Scientists say a crop-ravaging caterpillar, called the fall armyworm, is eating its way across Africa and, as Stuart McDill reports, could reach tropical Asia and the Mediterranean in the next few years. Stuart McDill reports.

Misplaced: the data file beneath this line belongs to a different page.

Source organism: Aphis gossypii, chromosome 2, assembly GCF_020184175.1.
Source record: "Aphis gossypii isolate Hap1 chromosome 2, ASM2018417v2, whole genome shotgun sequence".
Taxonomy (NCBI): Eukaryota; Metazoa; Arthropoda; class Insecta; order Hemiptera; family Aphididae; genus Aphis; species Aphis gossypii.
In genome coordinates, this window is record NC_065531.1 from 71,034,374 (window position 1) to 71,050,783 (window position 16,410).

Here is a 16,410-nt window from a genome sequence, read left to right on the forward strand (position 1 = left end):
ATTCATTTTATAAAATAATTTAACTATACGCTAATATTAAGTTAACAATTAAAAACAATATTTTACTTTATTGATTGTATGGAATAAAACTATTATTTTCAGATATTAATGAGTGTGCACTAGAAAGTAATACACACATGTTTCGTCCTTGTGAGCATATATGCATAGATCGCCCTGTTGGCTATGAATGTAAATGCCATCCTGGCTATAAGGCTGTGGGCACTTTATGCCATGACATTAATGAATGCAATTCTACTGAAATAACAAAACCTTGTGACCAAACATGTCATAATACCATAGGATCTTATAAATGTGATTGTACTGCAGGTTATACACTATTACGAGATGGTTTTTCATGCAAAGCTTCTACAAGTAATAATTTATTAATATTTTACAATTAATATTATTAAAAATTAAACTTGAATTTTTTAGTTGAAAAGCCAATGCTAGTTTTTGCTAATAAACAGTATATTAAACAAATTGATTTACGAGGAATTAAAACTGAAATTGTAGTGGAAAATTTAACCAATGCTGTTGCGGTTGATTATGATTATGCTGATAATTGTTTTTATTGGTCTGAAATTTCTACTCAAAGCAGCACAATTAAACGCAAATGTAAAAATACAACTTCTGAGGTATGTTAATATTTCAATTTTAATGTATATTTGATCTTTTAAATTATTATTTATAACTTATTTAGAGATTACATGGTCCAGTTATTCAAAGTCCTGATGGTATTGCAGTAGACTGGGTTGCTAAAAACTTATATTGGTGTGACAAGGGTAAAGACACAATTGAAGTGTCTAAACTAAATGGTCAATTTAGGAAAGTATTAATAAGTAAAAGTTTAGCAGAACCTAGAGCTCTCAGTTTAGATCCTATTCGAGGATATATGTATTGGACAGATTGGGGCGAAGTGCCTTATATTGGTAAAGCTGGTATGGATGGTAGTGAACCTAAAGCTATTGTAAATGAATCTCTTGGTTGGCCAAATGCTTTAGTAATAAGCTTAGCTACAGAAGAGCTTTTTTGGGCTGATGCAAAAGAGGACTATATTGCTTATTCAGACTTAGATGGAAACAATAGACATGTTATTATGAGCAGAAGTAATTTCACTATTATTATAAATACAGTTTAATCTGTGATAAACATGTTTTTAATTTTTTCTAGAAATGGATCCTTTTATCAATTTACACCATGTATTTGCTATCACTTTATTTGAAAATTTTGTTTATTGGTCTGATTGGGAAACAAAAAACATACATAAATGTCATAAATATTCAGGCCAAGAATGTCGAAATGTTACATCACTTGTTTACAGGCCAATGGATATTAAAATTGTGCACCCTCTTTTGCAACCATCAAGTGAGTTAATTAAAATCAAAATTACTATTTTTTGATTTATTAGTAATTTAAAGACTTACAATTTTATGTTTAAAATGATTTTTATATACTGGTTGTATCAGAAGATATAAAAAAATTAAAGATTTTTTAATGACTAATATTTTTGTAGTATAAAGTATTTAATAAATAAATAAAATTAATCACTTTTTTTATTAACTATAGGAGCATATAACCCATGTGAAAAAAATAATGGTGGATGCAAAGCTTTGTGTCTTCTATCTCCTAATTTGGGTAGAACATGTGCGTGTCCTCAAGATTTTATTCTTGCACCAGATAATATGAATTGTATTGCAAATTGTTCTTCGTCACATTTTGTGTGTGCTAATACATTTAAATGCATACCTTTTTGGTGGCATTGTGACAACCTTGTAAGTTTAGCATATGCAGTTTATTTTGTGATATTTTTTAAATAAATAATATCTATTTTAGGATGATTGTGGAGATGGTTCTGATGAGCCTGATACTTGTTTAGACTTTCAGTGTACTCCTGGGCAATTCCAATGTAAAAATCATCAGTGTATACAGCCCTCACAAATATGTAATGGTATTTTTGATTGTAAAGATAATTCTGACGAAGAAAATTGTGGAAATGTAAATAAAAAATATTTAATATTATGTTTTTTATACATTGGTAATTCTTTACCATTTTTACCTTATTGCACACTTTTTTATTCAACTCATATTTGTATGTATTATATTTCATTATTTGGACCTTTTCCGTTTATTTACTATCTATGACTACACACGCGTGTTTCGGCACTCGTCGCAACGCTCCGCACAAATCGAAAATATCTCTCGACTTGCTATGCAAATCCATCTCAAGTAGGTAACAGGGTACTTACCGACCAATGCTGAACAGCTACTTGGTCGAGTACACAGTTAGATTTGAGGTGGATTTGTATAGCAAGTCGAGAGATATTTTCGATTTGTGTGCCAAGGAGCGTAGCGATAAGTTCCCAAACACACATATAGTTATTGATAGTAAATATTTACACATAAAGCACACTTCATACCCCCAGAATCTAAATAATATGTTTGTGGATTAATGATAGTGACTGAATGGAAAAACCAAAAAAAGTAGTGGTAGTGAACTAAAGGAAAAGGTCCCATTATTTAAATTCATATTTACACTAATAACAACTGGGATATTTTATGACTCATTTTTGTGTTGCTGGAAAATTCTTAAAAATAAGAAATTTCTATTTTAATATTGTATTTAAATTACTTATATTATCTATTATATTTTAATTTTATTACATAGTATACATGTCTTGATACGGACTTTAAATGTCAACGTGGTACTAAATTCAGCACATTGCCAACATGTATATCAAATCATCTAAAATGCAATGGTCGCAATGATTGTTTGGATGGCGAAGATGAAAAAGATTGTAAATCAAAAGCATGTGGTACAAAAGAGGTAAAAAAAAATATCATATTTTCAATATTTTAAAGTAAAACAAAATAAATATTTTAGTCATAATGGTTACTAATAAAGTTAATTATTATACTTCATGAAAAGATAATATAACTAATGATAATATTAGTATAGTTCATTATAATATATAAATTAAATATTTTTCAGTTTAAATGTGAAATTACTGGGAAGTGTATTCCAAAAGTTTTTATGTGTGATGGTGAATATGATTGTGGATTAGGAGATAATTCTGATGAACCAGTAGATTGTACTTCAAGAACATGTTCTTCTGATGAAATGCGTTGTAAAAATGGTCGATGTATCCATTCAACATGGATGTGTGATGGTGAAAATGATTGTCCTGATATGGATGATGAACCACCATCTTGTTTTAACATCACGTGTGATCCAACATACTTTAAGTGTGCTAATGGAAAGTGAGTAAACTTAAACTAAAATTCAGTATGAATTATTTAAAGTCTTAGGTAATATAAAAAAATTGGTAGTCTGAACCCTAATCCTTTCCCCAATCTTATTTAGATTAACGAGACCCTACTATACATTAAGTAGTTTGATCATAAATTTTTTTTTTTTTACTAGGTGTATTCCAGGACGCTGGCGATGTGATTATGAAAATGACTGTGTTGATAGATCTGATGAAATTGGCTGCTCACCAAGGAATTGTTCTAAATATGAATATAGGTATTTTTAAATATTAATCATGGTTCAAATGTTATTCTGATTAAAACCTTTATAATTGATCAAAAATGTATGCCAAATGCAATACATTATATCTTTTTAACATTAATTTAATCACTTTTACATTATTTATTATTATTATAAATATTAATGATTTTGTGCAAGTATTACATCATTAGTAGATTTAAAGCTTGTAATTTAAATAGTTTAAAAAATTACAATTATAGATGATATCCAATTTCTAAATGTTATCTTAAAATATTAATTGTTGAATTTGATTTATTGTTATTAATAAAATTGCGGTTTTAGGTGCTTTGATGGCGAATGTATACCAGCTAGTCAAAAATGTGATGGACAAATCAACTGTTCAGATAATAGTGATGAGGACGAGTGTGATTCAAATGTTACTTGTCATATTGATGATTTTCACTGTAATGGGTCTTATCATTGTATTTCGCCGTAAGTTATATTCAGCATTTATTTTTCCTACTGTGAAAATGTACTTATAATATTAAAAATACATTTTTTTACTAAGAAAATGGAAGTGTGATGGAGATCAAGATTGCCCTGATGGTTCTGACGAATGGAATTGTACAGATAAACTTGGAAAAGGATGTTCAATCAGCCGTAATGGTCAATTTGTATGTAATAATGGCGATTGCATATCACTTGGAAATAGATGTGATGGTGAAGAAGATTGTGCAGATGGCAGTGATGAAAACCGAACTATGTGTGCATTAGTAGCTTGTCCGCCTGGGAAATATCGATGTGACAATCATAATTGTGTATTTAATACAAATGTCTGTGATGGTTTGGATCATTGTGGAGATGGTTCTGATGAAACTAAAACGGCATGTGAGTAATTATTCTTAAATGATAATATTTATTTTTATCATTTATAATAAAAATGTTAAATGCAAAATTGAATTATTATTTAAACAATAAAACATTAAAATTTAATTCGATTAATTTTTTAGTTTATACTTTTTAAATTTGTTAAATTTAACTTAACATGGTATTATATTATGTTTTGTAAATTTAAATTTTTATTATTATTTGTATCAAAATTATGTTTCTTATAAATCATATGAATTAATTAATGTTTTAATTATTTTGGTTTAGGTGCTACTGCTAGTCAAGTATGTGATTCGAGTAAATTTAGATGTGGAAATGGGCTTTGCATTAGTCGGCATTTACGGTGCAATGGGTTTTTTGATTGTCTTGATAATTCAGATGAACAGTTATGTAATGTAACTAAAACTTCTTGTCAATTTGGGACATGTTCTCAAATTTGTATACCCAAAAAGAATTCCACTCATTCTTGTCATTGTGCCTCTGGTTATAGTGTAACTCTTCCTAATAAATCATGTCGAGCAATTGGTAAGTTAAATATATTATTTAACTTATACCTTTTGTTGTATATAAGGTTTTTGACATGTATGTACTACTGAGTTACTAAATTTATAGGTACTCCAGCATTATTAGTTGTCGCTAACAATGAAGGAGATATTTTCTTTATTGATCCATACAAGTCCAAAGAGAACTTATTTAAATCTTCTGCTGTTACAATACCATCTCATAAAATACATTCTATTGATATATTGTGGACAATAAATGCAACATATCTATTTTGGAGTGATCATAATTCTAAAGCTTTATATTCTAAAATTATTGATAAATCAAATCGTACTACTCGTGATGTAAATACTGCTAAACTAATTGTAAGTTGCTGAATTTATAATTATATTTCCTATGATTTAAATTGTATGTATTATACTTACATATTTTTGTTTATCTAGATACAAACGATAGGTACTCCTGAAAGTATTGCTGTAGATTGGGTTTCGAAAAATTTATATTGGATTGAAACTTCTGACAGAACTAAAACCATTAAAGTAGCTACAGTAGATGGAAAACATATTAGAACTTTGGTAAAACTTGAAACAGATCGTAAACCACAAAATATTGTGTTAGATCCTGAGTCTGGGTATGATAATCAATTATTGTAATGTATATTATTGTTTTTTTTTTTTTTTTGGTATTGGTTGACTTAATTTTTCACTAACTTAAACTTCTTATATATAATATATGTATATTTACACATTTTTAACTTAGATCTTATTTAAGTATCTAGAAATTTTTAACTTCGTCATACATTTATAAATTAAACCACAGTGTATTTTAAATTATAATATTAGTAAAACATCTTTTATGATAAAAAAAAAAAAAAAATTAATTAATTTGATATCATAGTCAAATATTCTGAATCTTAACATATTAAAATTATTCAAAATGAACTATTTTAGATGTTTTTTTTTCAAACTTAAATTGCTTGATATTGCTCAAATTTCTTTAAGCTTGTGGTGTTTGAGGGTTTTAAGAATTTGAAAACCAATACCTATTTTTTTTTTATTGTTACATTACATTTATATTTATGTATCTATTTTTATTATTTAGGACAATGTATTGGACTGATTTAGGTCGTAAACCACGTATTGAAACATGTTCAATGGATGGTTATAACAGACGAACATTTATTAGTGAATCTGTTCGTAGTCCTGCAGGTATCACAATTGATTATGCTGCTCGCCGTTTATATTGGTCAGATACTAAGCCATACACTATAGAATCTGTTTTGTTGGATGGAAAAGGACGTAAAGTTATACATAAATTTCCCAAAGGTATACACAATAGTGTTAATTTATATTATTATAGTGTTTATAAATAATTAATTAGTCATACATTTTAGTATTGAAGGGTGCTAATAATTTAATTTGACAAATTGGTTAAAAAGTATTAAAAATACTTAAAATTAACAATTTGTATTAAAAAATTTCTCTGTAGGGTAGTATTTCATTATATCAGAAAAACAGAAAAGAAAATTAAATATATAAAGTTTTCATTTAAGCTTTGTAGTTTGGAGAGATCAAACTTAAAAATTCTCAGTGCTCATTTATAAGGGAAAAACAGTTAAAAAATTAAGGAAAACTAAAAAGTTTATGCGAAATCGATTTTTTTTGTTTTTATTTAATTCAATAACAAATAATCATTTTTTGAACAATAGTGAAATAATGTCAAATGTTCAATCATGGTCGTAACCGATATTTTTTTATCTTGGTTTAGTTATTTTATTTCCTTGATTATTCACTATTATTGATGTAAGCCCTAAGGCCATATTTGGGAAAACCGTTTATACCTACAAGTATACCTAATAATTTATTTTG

The tiny caterpillar fuelling big concerns. This fall armyworm was found in Ghana - eating its way through a field of maize. Here it's being prepared for DNA testing at the Centre for Agriculture and Biosciences International outside London - to prove it has jumped the Atlantic from the Americas to west Africa. Crop protection specialist Dr Janny Vos says the outbreak is deeply worrying. SOUNDBITE (English) CABI AGRONOMIST DR JANNY VOS SAYING: "It came in we think through trade potentially and it loves maize but not only maize also other crops so we are extremely concerned over this problem because maize is the largest grown cereal in sub-Saharan Africa and it's grown by small-holder farmers so their income, their livelihoods and their food security will be at threat if this maize problem is spreading." While it prefers maize, it will eat more than 100 different plants - including rice and other staples… ..and outbreaks can be devastating for farmers. Identifying the exact species just the first step in trying to protect African agriculture from this voracious feeder. SOUNDBITE (English) CABI AGRONOMIST DR JANNY VOS SAYING: "It's extremely difficult to stop this from coming in because with globalisation of trade we bring in goods, and with tourism, we bring in goods and stuff all over the world so it's almost inevitable that things are brought in. What is so difficult is to find it in any consignment. They often come in as an egg mass or as a pupa and they are very, very small and difficult to be noticed. So what is important is to know how it looks like when it comes out and how the damage looks like so that you can react very, very early and we think that window has been missed on this occasion." Scientists now fear fall armyworms could spread to tropical Asia and the Mediterranean within the next few years.